By AMERICAN HEART ASSOCIATION NEWS
Older women who survive cancer are at much higher risk of death from heart disease, according to a panel of experts who are working to lessen that double whammy.
In its first scientific statement on cardiovascular disease and breast cancer, the American Heart Association reported about heart tissue damage, coronary events and reduced heart function that may be associated with state-of-the-art breast cancer treatment.
It’s not just possible damage caused by treatment — the risk factors for breast cancer and heart disease also overlap and include age, tobacco use, diet, obesity and sedentary lifestyle.
As medical experts find overlapping care and treatment issues, the result is that a new emerging medical specialty is evolving for patients.
At the heart of the issue is that many women believe breast cancer poses a bigger risk than heart disease.
They are wrong.
For women overall, heart disease poses a bigger risk than breast cancer.
About 40,000 women die of breast cancer every year in the U.S., according to the Centers for Disease Control and Prevention. Meanwhile, roughly 10 times that number die from heart disease, according to heart disease and stroke statistics released in January and published in Circulation.
“When you’re diagnosed, the first thing you worry about is, ‘Am I going to live?’ ” said Michelle LeBaron of Northern Utah, now 58, who was diagnosed and treated for stage 3B inflammatory breast cancer in 2004. “The doctors say they’re going to give you things to help you live longer.”
The possible side effects from the treatment don’t sink in when you’re fighting for your life, she said.
Patients can find it difficult to focus on the crossover effects when facing radiation, surgery or chemotherapy.
The statement, published Thursday in Circulation, advises that both diseases be considered together during breast cancer treatment since cancer outcomes can be influenced by heart health. In addition, cardiovascular health can affect cancer treatment selection, since some types can result in heart damage.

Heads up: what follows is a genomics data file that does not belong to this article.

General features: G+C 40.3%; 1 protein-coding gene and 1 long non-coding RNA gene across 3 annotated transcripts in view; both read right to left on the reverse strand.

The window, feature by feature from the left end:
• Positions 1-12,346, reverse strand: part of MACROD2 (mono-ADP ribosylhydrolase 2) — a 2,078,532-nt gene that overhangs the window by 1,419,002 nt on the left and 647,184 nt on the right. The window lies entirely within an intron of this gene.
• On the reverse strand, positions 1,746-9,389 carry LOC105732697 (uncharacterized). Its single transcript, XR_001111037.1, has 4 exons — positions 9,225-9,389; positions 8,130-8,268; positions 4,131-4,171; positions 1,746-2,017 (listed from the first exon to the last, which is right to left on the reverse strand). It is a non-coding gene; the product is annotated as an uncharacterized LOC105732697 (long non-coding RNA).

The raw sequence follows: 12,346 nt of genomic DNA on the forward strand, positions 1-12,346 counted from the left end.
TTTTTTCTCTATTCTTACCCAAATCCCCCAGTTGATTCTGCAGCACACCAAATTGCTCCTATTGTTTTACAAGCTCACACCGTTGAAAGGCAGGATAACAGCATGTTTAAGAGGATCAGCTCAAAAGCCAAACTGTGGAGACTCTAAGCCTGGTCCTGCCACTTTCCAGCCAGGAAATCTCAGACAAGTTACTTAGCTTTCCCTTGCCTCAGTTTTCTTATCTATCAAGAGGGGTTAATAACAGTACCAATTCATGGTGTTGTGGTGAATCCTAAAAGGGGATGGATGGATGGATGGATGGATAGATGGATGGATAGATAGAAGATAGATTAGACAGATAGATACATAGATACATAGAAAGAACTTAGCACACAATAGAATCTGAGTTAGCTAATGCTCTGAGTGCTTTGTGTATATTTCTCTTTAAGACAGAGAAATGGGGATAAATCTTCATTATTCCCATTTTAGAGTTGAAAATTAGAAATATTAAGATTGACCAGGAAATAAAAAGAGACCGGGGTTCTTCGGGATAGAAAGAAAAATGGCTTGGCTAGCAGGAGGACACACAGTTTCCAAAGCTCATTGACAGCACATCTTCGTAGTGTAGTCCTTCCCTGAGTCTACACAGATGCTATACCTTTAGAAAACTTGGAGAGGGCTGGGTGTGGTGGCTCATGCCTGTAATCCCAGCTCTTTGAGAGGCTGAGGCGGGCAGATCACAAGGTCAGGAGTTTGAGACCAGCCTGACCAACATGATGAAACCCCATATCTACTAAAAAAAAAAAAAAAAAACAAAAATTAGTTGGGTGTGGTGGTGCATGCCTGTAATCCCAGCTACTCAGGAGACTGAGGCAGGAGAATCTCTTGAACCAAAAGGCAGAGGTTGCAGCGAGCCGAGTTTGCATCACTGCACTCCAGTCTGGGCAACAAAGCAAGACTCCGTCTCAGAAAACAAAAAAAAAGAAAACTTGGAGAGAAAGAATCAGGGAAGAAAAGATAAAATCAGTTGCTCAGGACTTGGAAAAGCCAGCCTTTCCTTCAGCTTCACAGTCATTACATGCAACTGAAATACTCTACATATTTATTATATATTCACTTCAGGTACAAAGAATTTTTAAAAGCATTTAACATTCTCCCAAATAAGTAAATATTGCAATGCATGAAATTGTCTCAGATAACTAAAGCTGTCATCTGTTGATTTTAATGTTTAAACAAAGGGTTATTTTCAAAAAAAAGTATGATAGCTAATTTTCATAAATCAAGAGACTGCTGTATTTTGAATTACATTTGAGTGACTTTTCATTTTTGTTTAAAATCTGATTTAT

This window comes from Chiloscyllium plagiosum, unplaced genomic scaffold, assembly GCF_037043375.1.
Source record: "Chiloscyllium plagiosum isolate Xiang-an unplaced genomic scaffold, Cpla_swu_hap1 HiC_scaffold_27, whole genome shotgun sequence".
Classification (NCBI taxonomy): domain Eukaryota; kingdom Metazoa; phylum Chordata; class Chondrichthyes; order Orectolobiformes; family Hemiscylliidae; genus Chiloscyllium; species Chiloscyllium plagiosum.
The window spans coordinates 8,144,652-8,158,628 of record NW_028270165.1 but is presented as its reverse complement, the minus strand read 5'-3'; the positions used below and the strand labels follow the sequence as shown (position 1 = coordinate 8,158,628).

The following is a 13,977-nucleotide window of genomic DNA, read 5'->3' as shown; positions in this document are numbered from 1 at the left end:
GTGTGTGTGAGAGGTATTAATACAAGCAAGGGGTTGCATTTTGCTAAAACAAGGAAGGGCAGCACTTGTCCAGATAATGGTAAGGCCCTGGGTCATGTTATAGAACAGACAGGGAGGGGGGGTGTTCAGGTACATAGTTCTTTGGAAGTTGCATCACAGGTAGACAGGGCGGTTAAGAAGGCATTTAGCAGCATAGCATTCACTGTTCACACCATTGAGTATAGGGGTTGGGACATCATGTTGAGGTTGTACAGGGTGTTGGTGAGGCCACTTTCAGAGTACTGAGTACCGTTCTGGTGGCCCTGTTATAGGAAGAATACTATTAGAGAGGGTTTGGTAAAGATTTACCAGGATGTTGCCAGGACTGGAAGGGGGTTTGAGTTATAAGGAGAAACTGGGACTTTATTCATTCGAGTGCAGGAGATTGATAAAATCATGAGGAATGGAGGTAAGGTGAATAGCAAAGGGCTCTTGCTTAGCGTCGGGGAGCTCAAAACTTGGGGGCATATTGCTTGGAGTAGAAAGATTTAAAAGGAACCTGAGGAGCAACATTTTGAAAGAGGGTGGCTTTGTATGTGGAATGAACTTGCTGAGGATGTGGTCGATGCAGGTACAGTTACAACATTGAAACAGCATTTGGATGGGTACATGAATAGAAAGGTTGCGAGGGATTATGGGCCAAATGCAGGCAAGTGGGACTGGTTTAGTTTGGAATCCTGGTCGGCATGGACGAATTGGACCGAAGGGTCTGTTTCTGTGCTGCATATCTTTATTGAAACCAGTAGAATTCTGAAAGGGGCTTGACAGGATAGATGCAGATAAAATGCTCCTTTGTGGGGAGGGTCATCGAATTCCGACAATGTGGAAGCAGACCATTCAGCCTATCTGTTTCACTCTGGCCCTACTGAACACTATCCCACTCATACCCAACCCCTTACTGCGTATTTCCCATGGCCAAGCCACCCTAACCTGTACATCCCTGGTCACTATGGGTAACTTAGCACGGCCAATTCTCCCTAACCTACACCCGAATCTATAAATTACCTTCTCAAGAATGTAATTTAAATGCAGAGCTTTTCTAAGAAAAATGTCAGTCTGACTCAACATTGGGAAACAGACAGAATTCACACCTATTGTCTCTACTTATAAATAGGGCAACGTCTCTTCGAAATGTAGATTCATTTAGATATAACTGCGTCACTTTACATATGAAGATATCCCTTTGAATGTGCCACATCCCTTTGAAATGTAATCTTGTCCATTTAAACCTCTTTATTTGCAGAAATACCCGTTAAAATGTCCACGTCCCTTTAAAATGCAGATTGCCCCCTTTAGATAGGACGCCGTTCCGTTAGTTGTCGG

Statement author and cardiologist Dr. Laxmi Mehta and colleagues wrote that cancer treatment can result in a wide range of heart damage, including left ventricular systolic dysfunction; overt heart failure; hypertension; arrhythmias; myocardial ischemia; valvular disease; thromboembolic disease; pulmonary hypertension; and pericarditis.
Two drugs commonly used against breast tumors are doxorubicin and trastuzumab. Heart failure and left ventricular dysfunction can be adverse effects of both drugs.
LeBaron, who was diagnosed with dilated cardiomyopathy after completing her cancer treatment and in later years found her left ventricle pumping capacity was 25 percent or less, said she was told her heart damage was due to the treatments.
“I always refer to it as my little broken heart,” she said. “It’s kept me alive, even though I’ve had cardiomyopathy and a leaky mitral valve — and even atrial fibrillation. To me, it’s ‘the little engine that could.’ I love my little heart.”
Jessica Rhee, clinical trials medical director at the University of Hawaii Cancer Center, said she puts together a care plan for all of her patients, including how often they should see each doctor and for which tests.
“I’ve seen the full spectrum of those leaving cancer care: the patients who don’t tend to worry about every symptom, to the patient who sees every little symptom and thinks that the cancer is back,” said Rhee, who was not involved in writing the statement.
Rhee has witnessed more precise radiation therapy in the past 18 years, which may result in fewer cases of heart and valve disease in the future than was caused by heavier doses of radiation spread broadly across patients’ torsos and chests.
The American Society of Clinical Oncology also now has guidelines in place for oncologists to consider regarding chemotherapy drugs and heart health, Rhee said.
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